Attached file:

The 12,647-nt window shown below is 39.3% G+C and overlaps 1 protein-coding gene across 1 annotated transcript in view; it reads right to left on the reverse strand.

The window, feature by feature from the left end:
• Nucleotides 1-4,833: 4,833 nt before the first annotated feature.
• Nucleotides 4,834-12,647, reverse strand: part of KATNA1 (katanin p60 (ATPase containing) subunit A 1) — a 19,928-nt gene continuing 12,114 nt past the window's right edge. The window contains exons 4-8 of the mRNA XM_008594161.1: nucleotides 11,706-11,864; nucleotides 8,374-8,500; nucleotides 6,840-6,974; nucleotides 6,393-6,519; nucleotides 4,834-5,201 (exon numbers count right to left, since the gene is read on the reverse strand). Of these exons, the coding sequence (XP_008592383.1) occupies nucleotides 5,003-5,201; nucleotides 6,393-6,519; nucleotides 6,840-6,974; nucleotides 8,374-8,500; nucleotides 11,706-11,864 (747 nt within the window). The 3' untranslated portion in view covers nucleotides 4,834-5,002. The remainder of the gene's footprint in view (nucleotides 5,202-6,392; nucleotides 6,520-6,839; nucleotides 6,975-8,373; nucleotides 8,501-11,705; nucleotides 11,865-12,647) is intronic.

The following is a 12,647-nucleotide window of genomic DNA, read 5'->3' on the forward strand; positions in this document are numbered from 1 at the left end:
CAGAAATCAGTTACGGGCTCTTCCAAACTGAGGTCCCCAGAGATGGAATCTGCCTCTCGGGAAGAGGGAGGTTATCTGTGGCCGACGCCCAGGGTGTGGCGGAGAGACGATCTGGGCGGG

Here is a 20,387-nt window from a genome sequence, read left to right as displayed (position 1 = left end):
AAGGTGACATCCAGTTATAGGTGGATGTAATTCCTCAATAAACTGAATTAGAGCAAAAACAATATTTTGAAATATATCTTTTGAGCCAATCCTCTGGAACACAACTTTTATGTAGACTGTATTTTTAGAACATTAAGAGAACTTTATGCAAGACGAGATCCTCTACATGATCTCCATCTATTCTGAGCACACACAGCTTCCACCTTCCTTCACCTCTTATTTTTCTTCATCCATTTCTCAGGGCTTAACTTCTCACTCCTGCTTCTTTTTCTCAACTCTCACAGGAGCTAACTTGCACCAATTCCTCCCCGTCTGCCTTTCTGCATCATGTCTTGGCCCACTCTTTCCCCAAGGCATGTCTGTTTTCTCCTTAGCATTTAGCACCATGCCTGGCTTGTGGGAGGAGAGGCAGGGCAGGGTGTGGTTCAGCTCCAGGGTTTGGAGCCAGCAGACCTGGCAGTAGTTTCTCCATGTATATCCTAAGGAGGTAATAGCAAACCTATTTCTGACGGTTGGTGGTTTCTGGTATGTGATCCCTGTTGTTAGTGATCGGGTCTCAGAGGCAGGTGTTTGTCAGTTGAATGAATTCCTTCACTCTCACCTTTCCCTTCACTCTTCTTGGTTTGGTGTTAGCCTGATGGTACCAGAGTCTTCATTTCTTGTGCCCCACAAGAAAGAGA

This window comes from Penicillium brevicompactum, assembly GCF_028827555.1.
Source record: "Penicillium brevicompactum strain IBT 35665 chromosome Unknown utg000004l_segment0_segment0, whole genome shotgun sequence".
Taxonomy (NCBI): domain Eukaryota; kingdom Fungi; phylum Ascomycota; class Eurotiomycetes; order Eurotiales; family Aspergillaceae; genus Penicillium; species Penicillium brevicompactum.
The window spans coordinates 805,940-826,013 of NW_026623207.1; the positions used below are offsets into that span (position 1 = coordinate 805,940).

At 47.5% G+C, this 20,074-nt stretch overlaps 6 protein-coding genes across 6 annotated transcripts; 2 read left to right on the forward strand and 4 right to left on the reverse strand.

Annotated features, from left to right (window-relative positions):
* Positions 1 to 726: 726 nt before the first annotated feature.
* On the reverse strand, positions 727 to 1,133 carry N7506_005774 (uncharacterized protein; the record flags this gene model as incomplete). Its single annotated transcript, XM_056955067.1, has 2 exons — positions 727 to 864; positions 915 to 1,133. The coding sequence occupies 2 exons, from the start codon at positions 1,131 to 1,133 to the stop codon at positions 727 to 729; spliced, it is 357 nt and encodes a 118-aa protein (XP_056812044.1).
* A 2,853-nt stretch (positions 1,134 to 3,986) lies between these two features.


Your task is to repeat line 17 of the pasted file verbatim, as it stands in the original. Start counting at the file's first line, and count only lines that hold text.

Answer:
* A 2,853-nt stretch (positions 1,134 to 3,986) lies between these two features.